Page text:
SIMPLE IS SMARTER.
Beginning In October, my daughter had her 8th birthday. She loves seafood, macaroons, and her Goddie (God-mother), so we decided that her Goddie would come to town (two hours away) and we would take her out for seafood and macaroons. My daughter frowned and looked somber the whole entire time. I was so embarrassed at how ungrateful she became because they did not have raw oysters (yeah I know what you are thinking). Now, Christmas has past…and not ONE of the toys that was bought, was thought of a week after Christmas but a few! She’s begging for more toys and doesn’t take care of the ones she has and doesn’t clean her room. Granted she’s on the A/B honor roll, her concept of being entitled has got to stop. So I have to begin with myself and then her.
WHY MINIMALISM IS BETTER.
As a child, I didn’t have tons of toys but I did not want for things to play with. I learned the magic of venturing out doors and a love for my imagination with my cousins, my daughter, on the other hand, is entertained at the thought of watching children play with toys on YouTube; annoying right?! She has the type of closet that you often open at your own risk. I thought “she is just messy” but in actuality my closet looks the exact same way today and I need to teach her how to clean her room properly and throw away things that she does not need any more and donate toys/clothes to others. “Convenience parenting” has apps and tablets for keeping children quiet or reminding them to clean up their rooms. I want to raise children who can retain information when told, who can complete tasks without being prompted, and who are grateful for what they do have.
As a teacher, I understand the logic and practices of what makes children thrive and as I continue to grow within my pedagogy, I realize that most children need minimalism. Minimalism is not always cleaning up or giving away your things as charitable donations. Minimalism is about focusing your family on what is important in life.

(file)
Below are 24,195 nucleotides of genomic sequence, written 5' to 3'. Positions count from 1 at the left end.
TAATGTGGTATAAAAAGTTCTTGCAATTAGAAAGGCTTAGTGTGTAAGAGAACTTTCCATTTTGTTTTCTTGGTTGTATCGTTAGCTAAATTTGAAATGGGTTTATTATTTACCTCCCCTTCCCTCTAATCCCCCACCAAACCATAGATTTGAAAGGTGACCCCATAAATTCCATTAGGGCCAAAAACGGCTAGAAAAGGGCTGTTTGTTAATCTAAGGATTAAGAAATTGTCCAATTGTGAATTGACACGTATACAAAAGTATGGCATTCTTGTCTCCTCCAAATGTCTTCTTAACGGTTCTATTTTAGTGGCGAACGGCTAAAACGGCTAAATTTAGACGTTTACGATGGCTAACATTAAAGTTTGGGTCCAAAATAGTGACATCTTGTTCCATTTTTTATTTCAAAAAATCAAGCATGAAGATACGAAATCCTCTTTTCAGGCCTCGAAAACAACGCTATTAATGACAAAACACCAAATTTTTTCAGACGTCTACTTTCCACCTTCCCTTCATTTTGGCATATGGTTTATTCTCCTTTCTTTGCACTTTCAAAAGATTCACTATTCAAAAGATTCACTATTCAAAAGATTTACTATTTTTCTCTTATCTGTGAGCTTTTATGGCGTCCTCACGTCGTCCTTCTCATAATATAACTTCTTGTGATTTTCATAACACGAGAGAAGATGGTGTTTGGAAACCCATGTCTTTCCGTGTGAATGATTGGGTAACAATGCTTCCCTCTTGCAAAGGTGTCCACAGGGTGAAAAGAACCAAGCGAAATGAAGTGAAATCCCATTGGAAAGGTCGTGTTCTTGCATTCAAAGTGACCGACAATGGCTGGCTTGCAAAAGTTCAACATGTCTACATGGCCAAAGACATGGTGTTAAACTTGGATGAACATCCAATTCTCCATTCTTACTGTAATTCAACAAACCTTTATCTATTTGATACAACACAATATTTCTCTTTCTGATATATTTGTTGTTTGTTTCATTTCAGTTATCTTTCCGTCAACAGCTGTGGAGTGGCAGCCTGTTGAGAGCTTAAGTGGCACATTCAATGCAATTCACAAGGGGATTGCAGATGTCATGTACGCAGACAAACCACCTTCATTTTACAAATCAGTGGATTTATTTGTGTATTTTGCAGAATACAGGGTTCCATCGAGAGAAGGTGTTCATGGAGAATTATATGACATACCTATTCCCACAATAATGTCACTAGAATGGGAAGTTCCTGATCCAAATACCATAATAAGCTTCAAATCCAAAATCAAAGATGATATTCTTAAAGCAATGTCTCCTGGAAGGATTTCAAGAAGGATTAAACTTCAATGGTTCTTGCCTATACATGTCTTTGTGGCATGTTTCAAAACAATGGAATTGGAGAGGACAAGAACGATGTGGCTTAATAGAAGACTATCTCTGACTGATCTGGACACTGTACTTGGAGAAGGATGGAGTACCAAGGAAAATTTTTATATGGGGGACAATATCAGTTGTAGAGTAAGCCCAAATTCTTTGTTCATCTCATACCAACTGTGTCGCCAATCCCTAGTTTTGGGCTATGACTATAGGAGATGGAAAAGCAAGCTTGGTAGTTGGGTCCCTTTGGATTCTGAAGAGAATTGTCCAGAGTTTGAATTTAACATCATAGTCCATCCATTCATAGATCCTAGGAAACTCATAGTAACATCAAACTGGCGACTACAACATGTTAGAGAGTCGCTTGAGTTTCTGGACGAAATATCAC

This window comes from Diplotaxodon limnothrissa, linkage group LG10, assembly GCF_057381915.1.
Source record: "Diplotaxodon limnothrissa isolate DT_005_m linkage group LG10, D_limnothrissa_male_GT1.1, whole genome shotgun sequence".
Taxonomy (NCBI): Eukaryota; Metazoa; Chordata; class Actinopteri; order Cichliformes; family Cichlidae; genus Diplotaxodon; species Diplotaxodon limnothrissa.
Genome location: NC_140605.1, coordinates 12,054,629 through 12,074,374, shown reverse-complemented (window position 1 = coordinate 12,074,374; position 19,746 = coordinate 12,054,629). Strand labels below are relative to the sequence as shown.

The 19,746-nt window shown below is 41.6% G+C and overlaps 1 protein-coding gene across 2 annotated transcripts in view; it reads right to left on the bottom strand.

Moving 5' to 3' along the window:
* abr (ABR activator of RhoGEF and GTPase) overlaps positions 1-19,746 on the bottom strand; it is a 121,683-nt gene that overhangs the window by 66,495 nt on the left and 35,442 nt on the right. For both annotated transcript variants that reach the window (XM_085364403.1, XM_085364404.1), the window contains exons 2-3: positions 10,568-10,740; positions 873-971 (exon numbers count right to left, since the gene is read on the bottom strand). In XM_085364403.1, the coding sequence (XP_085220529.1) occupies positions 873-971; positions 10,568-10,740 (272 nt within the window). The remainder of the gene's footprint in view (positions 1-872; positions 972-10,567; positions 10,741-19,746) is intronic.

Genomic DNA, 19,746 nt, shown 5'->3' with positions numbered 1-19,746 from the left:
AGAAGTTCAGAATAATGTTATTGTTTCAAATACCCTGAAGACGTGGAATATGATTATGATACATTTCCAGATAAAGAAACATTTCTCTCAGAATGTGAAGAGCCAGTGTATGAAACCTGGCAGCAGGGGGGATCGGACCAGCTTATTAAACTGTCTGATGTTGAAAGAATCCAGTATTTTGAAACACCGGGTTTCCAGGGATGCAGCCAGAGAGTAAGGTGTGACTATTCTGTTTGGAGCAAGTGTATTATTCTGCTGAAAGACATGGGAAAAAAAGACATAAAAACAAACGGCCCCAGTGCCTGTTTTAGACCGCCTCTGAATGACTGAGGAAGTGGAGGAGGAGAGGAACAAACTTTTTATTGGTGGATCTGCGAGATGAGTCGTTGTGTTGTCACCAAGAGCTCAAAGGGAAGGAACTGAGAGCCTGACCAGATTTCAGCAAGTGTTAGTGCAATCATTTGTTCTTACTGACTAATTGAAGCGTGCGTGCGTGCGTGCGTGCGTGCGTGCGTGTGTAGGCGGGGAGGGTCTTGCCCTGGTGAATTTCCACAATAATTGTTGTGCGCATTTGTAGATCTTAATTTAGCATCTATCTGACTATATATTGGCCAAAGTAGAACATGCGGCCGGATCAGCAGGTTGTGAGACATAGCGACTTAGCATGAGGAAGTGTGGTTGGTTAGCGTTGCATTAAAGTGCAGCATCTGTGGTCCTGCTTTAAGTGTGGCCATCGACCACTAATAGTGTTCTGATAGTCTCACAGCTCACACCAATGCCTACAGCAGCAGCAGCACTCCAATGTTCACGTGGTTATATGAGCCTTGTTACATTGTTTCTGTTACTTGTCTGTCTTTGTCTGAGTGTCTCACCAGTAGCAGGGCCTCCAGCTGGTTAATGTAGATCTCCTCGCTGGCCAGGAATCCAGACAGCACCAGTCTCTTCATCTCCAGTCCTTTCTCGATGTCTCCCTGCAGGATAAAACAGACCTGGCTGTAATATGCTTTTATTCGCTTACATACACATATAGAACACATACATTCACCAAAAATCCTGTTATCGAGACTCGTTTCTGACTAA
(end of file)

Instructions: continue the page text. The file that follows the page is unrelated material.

In pursuit to minimalize our life, I am focusing on these key concepts:
- Choosing Gratitude: cutting down on holiday gifts (tangible gifts). Birthdays should be about celebrating life. Valentines day should be about love. Give the gift of experience.
- Choosing Family: making family dinner a priority 1-2 times a week for improved psychological well-being. spending time with the children unplugged from social media. learn a new craft/hobby. READ.
- Choosing Health: choosing healthier meals. cutting back on empty snacks. COOK TOGETHER.
- Choosing Outdoors: trading screen time for outdoor play. learning to respect the environment.
- Being a Conscious Consumer: thinking before I buy. Allowing three days to pass by before I make big purchases to make sure that the item is something I really want. Only buying toys the children earn and do chores for. TEACH CHILDREN YOU DONT NEED TO BUY THINGS TO BE HAPPY.